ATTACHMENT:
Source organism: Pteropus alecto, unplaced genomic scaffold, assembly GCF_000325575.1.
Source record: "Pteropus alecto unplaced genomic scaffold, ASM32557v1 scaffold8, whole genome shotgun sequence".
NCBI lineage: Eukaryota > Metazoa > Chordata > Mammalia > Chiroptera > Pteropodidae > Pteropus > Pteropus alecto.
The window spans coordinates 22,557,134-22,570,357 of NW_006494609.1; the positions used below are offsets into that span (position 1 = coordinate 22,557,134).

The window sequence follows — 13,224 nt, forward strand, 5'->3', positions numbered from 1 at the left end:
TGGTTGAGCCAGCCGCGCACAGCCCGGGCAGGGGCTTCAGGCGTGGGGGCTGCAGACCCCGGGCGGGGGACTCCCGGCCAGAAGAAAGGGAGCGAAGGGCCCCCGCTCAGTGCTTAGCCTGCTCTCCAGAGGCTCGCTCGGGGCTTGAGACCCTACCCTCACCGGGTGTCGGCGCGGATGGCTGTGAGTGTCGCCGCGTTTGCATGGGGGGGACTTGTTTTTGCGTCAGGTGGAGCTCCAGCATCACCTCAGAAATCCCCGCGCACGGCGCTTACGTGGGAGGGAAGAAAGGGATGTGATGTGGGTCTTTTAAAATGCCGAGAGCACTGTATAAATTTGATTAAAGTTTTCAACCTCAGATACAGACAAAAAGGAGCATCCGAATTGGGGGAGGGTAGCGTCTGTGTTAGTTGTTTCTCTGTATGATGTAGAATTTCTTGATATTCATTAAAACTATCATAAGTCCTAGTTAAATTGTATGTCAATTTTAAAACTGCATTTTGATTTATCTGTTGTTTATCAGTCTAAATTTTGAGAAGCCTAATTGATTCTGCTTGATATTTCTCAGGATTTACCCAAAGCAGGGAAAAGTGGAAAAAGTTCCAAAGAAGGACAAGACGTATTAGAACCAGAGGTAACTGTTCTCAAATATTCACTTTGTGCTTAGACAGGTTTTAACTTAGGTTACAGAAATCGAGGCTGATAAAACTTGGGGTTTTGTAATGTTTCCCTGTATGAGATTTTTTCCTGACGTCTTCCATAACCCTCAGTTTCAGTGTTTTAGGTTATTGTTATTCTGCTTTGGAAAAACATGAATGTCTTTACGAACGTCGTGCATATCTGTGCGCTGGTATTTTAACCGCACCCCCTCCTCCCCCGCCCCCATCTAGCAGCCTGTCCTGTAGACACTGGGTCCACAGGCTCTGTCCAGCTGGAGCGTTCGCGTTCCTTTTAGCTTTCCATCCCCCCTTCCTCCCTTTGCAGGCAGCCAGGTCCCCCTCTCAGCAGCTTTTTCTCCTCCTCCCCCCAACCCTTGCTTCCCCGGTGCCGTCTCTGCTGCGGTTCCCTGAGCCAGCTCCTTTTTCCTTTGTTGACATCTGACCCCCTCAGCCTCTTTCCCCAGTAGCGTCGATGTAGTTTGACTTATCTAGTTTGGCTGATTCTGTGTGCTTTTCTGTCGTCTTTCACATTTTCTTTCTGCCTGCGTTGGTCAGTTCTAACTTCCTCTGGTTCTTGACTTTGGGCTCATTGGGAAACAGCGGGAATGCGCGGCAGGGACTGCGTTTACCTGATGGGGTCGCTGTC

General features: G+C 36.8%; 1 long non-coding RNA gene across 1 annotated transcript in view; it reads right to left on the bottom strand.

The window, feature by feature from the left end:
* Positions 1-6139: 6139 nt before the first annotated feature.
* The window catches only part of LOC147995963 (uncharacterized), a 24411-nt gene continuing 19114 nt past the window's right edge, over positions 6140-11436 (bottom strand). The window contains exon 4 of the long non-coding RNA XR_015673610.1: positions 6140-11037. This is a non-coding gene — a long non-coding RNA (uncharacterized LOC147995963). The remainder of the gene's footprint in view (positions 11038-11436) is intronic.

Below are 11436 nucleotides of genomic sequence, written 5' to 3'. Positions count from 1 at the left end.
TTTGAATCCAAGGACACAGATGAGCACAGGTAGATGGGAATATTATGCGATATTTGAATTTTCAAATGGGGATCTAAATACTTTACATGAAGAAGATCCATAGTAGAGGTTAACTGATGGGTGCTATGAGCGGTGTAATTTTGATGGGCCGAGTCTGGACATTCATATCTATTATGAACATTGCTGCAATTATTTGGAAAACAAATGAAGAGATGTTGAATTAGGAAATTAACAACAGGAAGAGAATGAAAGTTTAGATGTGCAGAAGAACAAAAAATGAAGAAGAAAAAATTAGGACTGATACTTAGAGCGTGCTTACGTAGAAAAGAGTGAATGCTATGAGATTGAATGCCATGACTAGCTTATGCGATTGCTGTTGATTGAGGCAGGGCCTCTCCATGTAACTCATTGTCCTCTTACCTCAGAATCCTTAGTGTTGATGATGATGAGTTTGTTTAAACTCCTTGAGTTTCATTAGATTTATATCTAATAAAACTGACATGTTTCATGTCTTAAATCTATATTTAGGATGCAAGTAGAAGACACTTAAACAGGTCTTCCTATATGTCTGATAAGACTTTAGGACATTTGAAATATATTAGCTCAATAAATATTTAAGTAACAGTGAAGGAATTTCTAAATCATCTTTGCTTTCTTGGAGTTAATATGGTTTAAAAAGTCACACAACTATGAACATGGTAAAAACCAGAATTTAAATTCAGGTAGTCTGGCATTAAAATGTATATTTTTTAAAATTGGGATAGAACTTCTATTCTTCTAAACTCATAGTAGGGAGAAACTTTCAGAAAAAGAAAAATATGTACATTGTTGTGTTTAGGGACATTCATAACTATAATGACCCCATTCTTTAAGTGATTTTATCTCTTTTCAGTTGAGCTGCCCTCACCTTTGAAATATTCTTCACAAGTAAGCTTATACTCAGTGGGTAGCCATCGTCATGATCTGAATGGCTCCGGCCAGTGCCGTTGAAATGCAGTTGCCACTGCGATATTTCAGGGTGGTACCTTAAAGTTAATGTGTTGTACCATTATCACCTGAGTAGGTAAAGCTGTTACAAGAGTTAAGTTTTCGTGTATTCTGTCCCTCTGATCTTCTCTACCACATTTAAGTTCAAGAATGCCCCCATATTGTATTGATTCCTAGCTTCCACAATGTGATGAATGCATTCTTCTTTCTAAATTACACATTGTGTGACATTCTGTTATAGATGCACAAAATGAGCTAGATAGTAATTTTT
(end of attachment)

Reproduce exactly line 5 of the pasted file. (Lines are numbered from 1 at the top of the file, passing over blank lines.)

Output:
The window sequence follows — 13,224 nt, forward strand, 5'->3', positions numbered from 1 at the left end: